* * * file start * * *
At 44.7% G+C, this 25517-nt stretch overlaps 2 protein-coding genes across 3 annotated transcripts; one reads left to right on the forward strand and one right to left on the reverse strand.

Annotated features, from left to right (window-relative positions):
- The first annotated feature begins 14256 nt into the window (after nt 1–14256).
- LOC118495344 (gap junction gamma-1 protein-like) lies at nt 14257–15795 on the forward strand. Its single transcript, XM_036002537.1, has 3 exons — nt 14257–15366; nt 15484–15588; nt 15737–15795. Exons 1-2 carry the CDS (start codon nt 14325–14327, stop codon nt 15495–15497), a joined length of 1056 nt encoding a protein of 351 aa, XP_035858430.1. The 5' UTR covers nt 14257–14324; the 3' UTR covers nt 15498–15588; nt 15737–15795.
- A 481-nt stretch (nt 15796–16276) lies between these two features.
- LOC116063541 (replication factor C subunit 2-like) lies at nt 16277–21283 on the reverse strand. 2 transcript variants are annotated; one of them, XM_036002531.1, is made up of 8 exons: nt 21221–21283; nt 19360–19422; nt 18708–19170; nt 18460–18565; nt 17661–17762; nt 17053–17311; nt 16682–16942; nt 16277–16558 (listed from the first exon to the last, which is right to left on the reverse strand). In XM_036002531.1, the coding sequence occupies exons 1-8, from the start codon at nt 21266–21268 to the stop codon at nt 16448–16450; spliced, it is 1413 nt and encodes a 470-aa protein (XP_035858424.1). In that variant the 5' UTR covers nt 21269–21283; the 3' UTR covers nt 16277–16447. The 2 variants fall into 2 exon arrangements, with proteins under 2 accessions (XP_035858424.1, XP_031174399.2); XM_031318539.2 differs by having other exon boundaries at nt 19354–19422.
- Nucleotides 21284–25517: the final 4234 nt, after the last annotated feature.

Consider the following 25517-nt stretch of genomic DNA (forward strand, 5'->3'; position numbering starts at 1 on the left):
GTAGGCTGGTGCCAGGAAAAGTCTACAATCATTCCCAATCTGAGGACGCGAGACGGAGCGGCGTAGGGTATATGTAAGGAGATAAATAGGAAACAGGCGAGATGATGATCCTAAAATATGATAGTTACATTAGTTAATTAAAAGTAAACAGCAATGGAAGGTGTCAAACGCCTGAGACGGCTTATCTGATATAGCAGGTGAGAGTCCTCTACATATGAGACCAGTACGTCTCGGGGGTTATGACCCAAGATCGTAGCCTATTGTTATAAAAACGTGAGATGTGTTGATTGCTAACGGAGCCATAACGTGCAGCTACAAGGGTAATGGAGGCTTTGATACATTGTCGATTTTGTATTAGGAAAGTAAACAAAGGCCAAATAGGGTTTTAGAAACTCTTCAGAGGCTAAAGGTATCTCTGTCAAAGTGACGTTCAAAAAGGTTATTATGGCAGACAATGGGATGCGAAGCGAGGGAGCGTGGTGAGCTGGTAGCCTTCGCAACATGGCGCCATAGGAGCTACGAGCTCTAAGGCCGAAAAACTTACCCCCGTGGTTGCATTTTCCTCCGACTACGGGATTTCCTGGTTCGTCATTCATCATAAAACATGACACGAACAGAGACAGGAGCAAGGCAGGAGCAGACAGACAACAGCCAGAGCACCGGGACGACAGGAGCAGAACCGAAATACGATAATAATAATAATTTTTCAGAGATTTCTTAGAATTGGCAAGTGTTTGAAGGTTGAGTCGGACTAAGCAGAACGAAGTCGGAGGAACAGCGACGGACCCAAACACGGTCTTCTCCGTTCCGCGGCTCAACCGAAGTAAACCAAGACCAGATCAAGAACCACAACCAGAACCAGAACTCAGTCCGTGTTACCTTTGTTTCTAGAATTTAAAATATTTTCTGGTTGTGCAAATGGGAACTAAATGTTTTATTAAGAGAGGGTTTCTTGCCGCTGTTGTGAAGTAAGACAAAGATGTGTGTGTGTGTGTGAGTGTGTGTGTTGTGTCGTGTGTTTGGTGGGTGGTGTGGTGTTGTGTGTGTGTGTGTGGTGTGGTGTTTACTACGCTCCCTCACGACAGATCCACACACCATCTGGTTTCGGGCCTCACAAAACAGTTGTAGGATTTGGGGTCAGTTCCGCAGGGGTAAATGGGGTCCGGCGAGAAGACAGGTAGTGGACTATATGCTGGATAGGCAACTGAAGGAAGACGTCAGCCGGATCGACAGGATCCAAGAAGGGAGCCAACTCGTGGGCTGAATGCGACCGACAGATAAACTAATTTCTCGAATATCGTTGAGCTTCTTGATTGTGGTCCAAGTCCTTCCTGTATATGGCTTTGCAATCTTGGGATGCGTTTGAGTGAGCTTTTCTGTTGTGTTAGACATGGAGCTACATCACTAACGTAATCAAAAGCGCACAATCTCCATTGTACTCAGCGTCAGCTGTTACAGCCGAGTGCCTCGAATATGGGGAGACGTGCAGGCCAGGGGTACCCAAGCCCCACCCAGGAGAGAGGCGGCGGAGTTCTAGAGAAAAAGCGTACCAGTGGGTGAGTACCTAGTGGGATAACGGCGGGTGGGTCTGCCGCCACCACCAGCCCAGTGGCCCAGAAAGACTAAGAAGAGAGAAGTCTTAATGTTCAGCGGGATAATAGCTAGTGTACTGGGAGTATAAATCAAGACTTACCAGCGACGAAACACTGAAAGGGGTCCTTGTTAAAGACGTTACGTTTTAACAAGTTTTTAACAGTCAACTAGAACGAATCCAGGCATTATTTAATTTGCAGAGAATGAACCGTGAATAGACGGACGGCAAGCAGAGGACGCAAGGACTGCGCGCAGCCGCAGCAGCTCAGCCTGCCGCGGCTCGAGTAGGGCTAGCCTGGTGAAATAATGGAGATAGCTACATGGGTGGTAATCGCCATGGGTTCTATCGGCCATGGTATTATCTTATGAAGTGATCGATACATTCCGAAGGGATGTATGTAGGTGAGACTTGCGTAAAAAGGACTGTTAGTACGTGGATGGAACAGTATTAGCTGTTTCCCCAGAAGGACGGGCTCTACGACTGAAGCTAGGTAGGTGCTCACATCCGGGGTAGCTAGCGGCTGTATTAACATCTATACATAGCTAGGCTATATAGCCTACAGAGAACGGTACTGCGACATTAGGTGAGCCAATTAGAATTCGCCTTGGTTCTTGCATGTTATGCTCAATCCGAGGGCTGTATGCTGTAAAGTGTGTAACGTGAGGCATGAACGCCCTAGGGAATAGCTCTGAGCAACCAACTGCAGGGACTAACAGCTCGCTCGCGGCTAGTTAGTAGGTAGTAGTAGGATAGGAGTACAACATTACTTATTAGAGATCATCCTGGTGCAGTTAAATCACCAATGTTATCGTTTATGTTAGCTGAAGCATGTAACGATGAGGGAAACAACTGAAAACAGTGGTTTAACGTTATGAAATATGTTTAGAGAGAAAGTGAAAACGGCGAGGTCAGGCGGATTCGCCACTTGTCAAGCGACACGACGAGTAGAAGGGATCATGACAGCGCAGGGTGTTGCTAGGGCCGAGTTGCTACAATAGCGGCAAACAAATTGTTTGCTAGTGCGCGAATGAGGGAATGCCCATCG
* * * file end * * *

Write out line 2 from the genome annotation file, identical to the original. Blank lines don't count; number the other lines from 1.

Annotated features, from left to right (window-relative positions):